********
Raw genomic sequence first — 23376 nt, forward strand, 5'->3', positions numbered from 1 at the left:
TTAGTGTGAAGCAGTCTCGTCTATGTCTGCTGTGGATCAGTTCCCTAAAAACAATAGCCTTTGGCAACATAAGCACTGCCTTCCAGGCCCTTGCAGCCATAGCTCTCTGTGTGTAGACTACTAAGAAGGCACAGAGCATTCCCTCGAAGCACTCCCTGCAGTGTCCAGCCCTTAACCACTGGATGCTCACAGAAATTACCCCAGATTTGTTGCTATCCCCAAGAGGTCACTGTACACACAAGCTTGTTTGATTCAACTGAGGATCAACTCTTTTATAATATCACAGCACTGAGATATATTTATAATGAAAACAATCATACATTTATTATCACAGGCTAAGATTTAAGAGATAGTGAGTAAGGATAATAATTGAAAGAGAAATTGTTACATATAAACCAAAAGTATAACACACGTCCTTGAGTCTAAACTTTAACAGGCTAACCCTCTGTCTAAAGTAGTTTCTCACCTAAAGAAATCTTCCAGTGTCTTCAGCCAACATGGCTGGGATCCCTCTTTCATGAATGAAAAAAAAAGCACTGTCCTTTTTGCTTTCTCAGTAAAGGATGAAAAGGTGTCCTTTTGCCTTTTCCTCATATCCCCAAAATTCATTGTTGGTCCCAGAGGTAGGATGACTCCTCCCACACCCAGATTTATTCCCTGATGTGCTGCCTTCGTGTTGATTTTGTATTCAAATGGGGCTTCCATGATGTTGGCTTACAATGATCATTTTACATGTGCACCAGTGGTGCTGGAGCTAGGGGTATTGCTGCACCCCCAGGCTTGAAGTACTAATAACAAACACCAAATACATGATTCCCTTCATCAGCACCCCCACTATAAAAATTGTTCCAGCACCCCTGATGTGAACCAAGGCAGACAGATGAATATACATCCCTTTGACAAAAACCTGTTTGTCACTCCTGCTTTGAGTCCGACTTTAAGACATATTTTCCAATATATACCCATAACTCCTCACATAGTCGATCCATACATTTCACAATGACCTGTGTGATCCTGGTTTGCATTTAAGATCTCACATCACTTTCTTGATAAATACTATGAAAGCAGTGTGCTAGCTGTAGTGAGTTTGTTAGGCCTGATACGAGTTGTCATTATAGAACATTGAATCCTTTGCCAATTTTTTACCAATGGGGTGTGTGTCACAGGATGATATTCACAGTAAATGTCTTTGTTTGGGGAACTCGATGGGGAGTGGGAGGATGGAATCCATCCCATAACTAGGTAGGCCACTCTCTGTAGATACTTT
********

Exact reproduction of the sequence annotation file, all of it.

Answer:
Raw genomic sequence first — 23376 nt, forward strand, 5'->3', positions numbered from 1 at the left:
TTAGTGTGAAGCAGTCTCGTCTATGTCTGCTGTGGATCAGTTCCCTAAAAACAATAGCCTTTGGCAACATAAGCACTGCCTTCCAGGCCCTTGCAGCCATAGCTCTCTGTGTGTAGACTACTAAGAAGGCACAGAGCATTCCCTCGAAGCACTCCCTGCAGTGTCCAGCCCTTAACCACTGGATGCTCACAGAAATTACCCCAGATTTGTTGCTATCCCCAAGAGGTCACTGTACACACAAGCTTGTTTGATTCAACTGAGGATCAACTCTTTTATAATATCACAGCACTGAGATATATTTATAATGAAAACAATCATACATTTATTATCACAGGCTAAGATTTAAGAGATAGTGAGTAAGGATAATAATTGAAAGAGAAATTGTTACATATAAACCAAAAGTATAACACACGTCCTTGAGTCTAAACTTTAACAGGCTAACCCTCTGTCTAAAGTAGTTTCTCACCTAAAGAAATCTTCCAGTGTCTTCAGCCAACATGGCTGGGATCCCTCTTTCATGAATGAAAAAAAAAGCACTGTCCTTTTTGCTTTCTCAGTAAAGGATGAAAAGGTGTCCTTTTGCCTTTTCCTCATATCCCCAAAATTCATTGTTGGTCCCAGAGGTAGGATGACTCCTCCCACACCCAGATTTATTCCCTGATGTGCTGCCTTCGTGTTGATTTTGTATTCAAATGGGGCTTCCATGATGTTGGCTTACAATGATCATTTTACATGTGCACCAGTGGTGCTGGAGCTAGGGGTATTGCTGCACCCCCAGGCTTGAAGTACTAATAACAAACACCAAATACATGATTCCCTTCATCAGCACCCCCACTATAAAAATTGTTCCAGCACCCCTGATGTGAACCAAGGCAGACAGATGAATATACATCCCTTTGACAAAAACCTGTTTGTCACTCCTGCTTTGAGTCCGACTTTAAGACATATTTTCCAATATATACCCATAACTCCTCACATAGTCGATCCATACATTTCACAATGACCTGTGTGATCCTGGTTTGCATTTAAGATCTCACATCACTTTCTTGATAAATACTATGAAAGCAGTGTGCTAGCTGTAGTGAGTTTGTTAGGCCTGATACGAGTTGTCATTATAGAACATTGAATCCTTTGCCAATTTTTTACCAATGGGGTGTGTGTCACAGGATGATATTCACAGTAAATGTCTTTGTTTGGGGAACTCGATGGGGAGTGGGAGGATGGAATCCATCCCATAACTAGGTAGGCCACTCTCTGTAGATACTTT